Washington State and Oregon have been particularly active in their efforts to promote climate resilient practices and policies. But Connecticut’s bill is somewhat unique on the East Coast, particularly with regard to sea level rise. Much of the region is coastal, something that hasn’t factored overwhelmingly into policy and legislative decisions, despite increasing signals that property prices, for example, are increasingly impacted by threat of sea level rise, storms, and flooding.

New York adopted a law in 2017 requiring the state Department of Environmental Conservation to acknowledge and adopt official sea level rise projections in an effort to protect and fortify coastal communities. That law does not impose substantive restrictions, however. In South Florida, activists and local publications have also called upon lawmakers to address the threat sea level rise poses to the area.

Louisiana, another Southern state, has opted for a slightly different approach. Rising waters in the Gulf of Mexico are quickly rendering parts of the state uninhabitable. According to a U.S. Geological Society study, that state is losing wetlands at the rate of a football field every hour and a half.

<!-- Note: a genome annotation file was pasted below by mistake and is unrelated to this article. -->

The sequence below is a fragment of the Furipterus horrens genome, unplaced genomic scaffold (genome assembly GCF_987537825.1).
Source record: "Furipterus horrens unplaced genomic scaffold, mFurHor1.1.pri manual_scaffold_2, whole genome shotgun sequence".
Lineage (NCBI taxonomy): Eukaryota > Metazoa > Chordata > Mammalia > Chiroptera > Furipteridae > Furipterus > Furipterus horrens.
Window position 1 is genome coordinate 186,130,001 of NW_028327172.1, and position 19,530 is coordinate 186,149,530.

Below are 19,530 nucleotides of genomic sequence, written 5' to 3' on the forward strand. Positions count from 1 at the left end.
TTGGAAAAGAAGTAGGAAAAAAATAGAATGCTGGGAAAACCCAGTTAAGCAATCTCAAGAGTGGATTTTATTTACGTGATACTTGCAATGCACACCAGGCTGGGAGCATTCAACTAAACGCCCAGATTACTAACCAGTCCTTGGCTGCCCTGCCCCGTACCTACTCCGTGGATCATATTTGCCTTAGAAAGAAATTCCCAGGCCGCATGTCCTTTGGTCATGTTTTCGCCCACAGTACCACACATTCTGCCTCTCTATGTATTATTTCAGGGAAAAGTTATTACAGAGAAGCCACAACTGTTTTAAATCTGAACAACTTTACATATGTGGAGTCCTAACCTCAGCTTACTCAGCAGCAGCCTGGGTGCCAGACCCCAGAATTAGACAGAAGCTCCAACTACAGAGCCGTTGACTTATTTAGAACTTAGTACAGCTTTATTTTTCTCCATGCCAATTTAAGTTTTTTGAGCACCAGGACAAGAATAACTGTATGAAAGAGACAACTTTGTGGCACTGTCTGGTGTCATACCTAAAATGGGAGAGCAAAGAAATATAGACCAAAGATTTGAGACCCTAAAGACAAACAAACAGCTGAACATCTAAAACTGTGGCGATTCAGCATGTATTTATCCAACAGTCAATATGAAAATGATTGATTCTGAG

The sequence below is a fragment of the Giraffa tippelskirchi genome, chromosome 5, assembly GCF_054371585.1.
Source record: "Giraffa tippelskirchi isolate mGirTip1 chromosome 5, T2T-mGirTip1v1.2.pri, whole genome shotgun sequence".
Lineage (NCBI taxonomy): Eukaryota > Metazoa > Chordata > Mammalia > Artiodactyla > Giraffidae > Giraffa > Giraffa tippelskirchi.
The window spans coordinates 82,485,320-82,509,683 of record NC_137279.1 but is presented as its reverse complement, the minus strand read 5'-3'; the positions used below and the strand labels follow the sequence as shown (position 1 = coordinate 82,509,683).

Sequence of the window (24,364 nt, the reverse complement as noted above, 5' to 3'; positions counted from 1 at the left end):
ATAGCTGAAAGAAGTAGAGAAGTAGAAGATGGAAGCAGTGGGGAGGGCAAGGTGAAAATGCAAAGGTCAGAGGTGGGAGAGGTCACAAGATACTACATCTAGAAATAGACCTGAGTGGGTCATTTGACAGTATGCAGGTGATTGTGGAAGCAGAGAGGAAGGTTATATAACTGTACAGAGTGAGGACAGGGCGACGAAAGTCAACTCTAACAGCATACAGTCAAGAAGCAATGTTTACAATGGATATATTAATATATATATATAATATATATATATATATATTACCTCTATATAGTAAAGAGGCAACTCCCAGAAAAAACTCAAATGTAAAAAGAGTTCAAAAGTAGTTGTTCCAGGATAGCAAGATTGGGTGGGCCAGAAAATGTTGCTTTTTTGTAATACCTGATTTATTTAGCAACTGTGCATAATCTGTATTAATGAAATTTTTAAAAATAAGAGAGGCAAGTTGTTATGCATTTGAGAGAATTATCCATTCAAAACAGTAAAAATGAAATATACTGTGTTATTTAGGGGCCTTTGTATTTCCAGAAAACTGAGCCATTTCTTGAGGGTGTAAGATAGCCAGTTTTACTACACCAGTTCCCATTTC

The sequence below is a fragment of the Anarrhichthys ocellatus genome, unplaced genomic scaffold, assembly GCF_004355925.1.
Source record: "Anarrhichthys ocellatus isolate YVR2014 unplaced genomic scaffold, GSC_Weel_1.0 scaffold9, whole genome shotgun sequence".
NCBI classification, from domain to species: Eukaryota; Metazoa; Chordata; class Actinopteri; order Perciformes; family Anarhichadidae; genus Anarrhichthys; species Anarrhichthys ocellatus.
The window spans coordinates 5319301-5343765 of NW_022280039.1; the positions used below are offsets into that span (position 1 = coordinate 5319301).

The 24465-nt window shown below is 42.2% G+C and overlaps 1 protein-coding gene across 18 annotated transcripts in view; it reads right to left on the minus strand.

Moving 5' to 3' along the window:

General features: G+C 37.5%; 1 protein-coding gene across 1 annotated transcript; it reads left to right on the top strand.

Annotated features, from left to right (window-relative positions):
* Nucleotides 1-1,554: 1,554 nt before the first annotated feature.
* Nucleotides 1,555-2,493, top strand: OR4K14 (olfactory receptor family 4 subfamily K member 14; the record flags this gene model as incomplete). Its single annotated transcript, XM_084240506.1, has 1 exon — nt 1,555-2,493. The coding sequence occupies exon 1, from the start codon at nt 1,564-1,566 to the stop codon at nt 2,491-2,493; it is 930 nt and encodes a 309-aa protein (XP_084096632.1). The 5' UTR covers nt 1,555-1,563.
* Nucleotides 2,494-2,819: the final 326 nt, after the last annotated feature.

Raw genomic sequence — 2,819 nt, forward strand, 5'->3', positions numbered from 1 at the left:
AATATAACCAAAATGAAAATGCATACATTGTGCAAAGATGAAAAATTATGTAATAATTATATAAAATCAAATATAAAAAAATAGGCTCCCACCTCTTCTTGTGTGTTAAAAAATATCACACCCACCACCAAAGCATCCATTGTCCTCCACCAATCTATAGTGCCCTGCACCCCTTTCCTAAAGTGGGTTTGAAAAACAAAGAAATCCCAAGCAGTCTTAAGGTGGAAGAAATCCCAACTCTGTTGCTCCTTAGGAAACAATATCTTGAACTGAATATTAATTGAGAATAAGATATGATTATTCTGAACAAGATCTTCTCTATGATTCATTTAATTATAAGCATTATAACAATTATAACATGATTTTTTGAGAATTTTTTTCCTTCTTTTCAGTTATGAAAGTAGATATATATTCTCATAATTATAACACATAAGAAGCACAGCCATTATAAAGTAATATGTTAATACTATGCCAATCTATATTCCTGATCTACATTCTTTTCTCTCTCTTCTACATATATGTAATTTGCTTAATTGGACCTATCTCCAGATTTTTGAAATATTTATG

Louisiana has drafted a plan, obtained by Bloomberg in December, that would move thousands of people away from directly threatened areas. According to the draft, the state would buy out many current homeowners and tax those unwilling to abandon the area. That approach is unpopular with residents and the state has not indicated how such efforts would be funded.

Connecticut’s plan, in comparison, takes a slightly less aggressive approach, both to sea level rise and climate targets more broadly. Co-chair of the Senate Environment Committee Ted Kennedy Jr. (D-Branford) criticized the legislation as a “reduced” bill, noting that it will keep the state on track to meet benchmarks but that it does not dramatically accelerate those efforts, the Connecticut Post reported.


Kennedy also noted that it will not require private development companies to account for sea level rise, or effect local zoning. But the senator did hail the bill as a step forward regardless.

“This bill will help to better equip our state and coastal municipalities in planning for and mitigating the impacts of sea level rise by requiring current sea level rise models to be incorporated into our state’s plans of conservation and development, our Civil Preparedness Plan and hazard mitigation plans,” he said.

Local environmental organizations have indicated they feel optimistic about the bill’s chances of passing the House and heading to the governor’s desk for approval. Laura McMillan, the Connecticut Fund for the Environment’s communications director, told ThinkProgress via email that “many of the [state] legislature’s best climate champions are representatives” and that support for the legislation appears to be broad. If the bill is approved by the governor it would then officially become law.

UPDATE: The Connecticut House of Representatives overwhelmingly passed the bill by a margin of 137 to 11 on Wednesday evening. The legislation heads now to Gov. Malloy, who is expected to give the bill his signature.